A tour of Addiewell Oil Works in 1865

Photo:Addiewell Oil Works in 1922

Addiewell Oil Works in 1922

Ordnance Survey, 1922 edition.

Site of the Addiewell Oil Works

A detailed account of the oil works appeared in the Scotsman in May 1865

On 16 May 1865, the Scotsman newspaper published a detailed account of the Addiewell Oil Works.  It's particularly interesting as the works was just in the process of being built.  
The works, 'when completed, will be the largest in the kingdom...'  'The works are at present only in the preliminary stage of construction, but they are being pushed forward with vigour, and it is expected that by the autumn they will be well advanced.  The new manufactory is being built on the estate of Addiewell.'
'Wooden huts whence proceed mingled sounds of labour, denote that the artificers [workmen] are already industriously intent in executing the many preliminary operations necessary to the commencement of an extensive enterprise.... The works are to be divided into two almost equal parts by a broad open way running like a street down the centre.  Down this street at branch line of railway will be led, upon which a small steam locomotive will be placed.... One great advantage of this will be to enable Mr Young to transport shale direct from his own coal-pits  at [Bathgate] to [Addiewell] when occasion requires.'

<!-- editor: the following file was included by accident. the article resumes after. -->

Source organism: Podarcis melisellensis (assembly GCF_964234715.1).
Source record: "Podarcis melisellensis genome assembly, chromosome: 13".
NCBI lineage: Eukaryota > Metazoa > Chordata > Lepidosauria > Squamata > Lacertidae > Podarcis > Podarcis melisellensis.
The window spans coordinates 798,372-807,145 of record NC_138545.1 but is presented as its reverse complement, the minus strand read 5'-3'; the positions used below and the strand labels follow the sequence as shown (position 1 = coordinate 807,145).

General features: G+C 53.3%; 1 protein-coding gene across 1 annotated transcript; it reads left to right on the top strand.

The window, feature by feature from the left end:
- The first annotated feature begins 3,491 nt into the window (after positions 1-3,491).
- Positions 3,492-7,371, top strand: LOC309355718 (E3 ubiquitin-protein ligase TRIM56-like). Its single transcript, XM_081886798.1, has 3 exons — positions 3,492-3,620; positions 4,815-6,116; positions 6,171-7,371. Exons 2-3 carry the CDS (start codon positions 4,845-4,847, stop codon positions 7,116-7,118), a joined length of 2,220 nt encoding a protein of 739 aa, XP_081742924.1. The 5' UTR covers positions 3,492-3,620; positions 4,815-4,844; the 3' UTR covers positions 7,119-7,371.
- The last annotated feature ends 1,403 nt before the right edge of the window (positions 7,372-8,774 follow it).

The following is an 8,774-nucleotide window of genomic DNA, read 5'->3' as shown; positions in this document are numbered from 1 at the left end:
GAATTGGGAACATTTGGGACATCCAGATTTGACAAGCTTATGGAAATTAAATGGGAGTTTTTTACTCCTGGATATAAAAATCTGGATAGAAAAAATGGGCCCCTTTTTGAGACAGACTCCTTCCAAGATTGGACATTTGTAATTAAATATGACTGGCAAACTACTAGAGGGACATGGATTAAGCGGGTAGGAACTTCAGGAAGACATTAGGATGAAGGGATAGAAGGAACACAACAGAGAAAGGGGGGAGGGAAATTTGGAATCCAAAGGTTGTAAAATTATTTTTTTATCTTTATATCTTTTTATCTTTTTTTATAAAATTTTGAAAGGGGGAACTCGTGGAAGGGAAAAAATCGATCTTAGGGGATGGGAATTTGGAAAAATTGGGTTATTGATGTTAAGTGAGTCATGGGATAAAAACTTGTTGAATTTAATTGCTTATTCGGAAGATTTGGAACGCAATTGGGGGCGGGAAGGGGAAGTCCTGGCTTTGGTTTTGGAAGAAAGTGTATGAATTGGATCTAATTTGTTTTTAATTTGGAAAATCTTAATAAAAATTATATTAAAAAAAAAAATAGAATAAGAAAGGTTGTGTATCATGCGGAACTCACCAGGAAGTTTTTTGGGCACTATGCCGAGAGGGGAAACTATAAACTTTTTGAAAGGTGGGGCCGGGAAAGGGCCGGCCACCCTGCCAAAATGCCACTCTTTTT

'About 200 men are employed at West Calder pushing forward the works.  A larger number would be engaged... were it not for the limited house accommodation in the neighbourhood. The village is very small and every available lodging has been taken possession of. The opening of four or five coal pits which was the first step taken by Mr Young... brought an unexpected influx of pitmen into the district.  Subsequent arrivals of masons, brickmakers, joiners, blacksmiths, and labourers taxed to the utmost the accommodation which the cottages of the hamlet provided, and it was consequently found to be somewhat difficult to induce men to come to a locality where they could not get themselves properly housed.  To remove this obstacle, Mr Young addressed himself at the outset.  A long row of neat brick cottages was erected without delay upon his own estate, and these have been given over to the skilled mechanics employed at the works. In addition to these, two rows of commodious wooden huts, capable of accommodating about 130 men, have just been completed and taken possession of by the navvies.  A good many cottage and houses have also been recently built at the village to meet the want that existed and which promises to be soon renewed.'
The article goes on to describe the brickworks, the shale and coal pits, and a detailed description of the processing of shale in the oil works.  The article concludes with promoting the idea that the ships of the Royal Navy should run on oil, not coal - a proposal that came to pass in the early years of the 20th century.  For some 20 years, the Royal Navy sailed the oceans fuelled by West Lothian shale oil.
'[Shale] production will ever take rank as one of the most wonderful of modern inventions, and the good qualities of the oil will always be valued by all who do not love darkness rather than light.'      

This page was added by Sybil Cavanagh on 30/06/2012.

If you're already a registered user of this site, please login using the form on the left-hand side of this page.